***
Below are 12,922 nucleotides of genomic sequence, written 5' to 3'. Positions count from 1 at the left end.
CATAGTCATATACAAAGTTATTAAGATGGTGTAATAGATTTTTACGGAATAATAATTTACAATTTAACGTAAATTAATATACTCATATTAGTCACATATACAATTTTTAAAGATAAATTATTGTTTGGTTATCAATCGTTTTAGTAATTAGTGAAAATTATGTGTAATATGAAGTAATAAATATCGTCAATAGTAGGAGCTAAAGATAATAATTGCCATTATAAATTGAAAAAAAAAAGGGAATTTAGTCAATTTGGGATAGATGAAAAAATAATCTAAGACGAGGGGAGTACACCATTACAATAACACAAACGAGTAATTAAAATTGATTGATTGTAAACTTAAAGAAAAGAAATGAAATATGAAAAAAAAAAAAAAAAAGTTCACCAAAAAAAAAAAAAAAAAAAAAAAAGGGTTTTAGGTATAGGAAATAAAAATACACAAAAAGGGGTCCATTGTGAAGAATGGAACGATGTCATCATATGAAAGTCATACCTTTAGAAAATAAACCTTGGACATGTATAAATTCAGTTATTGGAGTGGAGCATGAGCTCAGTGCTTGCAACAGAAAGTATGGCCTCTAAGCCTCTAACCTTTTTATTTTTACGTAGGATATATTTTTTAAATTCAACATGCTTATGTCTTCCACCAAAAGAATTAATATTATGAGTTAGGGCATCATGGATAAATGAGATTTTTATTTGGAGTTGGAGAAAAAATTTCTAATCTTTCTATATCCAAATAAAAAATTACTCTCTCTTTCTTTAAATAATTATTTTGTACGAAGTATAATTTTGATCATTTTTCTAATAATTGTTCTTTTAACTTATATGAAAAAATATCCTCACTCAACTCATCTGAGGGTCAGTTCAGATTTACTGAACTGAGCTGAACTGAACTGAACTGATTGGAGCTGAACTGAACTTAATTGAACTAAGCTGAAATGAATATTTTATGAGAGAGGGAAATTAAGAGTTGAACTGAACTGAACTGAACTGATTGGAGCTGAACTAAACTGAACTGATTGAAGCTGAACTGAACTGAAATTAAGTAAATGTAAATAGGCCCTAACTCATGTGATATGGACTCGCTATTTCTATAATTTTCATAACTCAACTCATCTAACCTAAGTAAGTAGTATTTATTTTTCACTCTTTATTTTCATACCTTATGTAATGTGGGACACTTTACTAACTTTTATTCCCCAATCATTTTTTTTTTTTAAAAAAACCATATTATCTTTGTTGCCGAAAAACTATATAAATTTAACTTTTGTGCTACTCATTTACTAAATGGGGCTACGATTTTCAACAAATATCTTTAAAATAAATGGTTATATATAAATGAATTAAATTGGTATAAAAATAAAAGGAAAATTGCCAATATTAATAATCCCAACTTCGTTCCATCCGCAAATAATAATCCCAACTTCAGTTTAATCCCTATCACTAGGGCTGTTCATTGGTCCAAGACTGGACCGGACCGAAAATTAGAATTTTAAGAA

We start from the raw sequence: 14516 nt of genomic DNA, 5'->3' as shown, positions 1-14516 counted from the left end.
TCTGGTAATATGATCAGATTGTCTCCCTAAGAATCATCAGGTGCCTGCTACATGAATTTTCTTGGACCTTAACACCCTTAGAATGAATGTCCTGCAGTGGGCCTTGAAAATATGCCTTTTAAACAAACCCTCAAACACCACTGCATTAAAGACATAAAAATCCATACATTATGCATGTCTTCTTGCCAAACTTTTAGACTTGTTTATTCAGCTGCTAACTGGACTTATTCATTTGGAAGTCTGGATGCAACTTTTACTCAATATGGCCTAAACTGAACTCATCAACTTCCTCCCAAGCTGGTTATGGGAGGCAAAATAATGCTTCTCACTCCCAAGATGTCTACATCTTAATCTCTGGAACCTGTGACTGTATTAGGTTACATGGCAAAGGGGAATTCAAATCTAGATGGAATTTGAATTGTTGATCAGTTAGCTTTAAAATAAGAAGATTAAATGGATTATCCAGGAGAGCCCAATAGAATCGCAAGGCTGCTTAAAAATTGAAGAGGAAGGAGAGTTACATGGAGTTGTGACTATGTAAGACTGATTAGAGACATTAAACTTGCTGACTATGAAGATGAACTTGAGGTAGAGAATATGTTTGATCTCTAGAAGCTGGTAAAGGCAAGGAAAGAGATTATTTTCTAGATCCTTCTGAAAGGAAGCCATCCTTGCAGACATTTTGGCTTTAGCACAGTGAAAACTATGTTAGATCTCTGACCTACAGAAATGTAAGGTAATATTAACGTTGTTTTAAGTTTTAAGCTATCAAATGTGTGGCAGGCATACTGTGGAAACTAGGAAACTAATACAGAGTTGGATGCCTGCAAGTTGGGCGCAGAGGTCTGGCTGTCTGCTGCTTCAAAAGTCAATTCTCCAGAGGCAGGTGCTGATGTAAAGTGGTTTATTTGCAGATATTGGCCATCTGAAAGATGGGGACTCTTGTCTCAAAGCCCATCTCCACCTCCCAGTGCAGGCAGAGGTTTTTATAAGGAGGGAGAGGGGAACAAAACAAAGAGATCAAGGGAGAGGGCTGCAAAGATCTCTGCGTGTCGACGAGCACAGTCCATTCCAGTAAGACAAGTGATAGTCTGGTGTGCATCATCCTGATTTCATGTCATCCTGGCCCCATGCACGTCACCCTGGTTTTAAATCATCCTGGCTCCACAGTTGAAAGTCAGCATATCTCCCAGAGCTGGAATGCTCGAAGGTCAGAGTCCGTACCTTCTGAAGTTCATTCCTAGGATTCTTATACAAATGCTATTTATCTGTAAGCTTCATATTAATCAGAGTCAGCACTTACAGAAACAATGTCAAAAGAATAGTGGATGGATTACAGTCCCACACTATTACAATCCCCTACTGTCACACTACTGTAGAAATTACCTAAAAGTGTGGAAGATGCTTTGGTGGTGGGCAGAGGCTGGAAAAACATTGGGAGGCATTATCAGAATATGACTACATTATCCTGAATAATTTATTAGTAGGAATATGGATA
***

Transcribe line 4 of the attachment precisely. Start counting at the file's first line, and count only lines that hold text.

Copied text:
TCTGGTAATATGATCAGATTGTCTCCCTAAGAATCATCAGGTGCCTGCTACATGAATTTTCTTGGACCTTAACACCCTTAGAATGAATGTCCTGCAGTGGGCCTTGAAAATATGCCTTTTAAACAAACCCTCAAACACCACTGCATTAAAGACATAAAAATCCATACATTATGCATGTCTTCTTGCCAAACTTTTAGACTTGTTTATTCAGCTGCTAACTGGACTTATTCATTTGGAAGTCTGGATGCAACTTTTACTCAATATGGCCTAAACTGAACTCATCAACTTCCTCCCAAGCTGGTTATGGGAGGCAAAATAATGCTTCTCACTCCCAAGATGTCTACATCTTAATCTCTGGAACCTGTGACTGTATTAGGTTACATGGCAAAGGGGAATTCAAATCTAGATGGAATTTGAATTGTTGATCAGTTAGCTTTAAAATAAGAAGATTAAATGGATTATCCAGGAGAGCCCAATAGAATCGCAAGGCTGCTTAAAAATTGAAGAGGAAGGAGAGTTACATGGAGTTGTGACTATGTAAGACTGATTAGAGACATTAAACTTGCTGACTATGAAGATGAACTTGAGGTAGAGAATATGTTTGATCTCTAGAAGCTGGTAAAGGCAAGGAAAGAGATTATTTTCTAGATCCTTCTGAAAGGAAGCCATCCTTGCAGACATTTTGGCTTTAGCACAGTGAAAACTATGTTAGATCTCTGACCTACAGAAATGTAAGGTAATATTAACGTTGTTTTAAGTTTTAAGCTATCAAATGTGTGGCAGGCATACTGTGGAAACTAGGAAACTAATACAGAGTTGGATGCCTGCAAGTTGGGCGCAGAGGTCTGGCTGTCTGCTGCTTCAAAAGTCAATTCTCCAGAGGCAGGTGCTGATGTAAAGTGGTTTATTTGCAGATATTGGCCATCTGAAAGATGGGGACTCTTGTCTCAAAGCCCATCTCCACCTCCCAGTGCAGGCAGAGGTTTTTATAAGGAGGGAGAGGGGAACAAAACAAAGAGATCAAGGGAGAGGGCTGCAAAGATCTCTGCGTGTCGACGAGCACAGTCCATTCCAGTAAGACAAGTGATAGTCTGGTGTGCATCATCCTGATTTCATGTCATCCTGGCCCCATGCACGTCACCCTGGTTTTAAATCATCCTGGCTCCACAGTTGAAAGTCAGCATATCTCCCAGAGCTGGAATGCTCGAAGGTCAGAGTCCGTACCTTCTGAAGTTCATTCCTAGGATTCTTATACAAATGCTATTTATCTGTAAGCTTCATATTAATCAGAGTCAGCACTTACAGAAACAATGTCAAAAGAATAGTGGATGGATTACAGTCCCACACTATTACAATCCCCTACTGTCACACTACTGTAGAAATTACCTAAAAGTGTGGAAGATGCTTTGGTGGTGGGCAGAGGCTGGAAAAACATTGGGAGGCATTATCAGAATATGACTACATTATCCTGAATAATTTATTAGTAGGAATATGGATA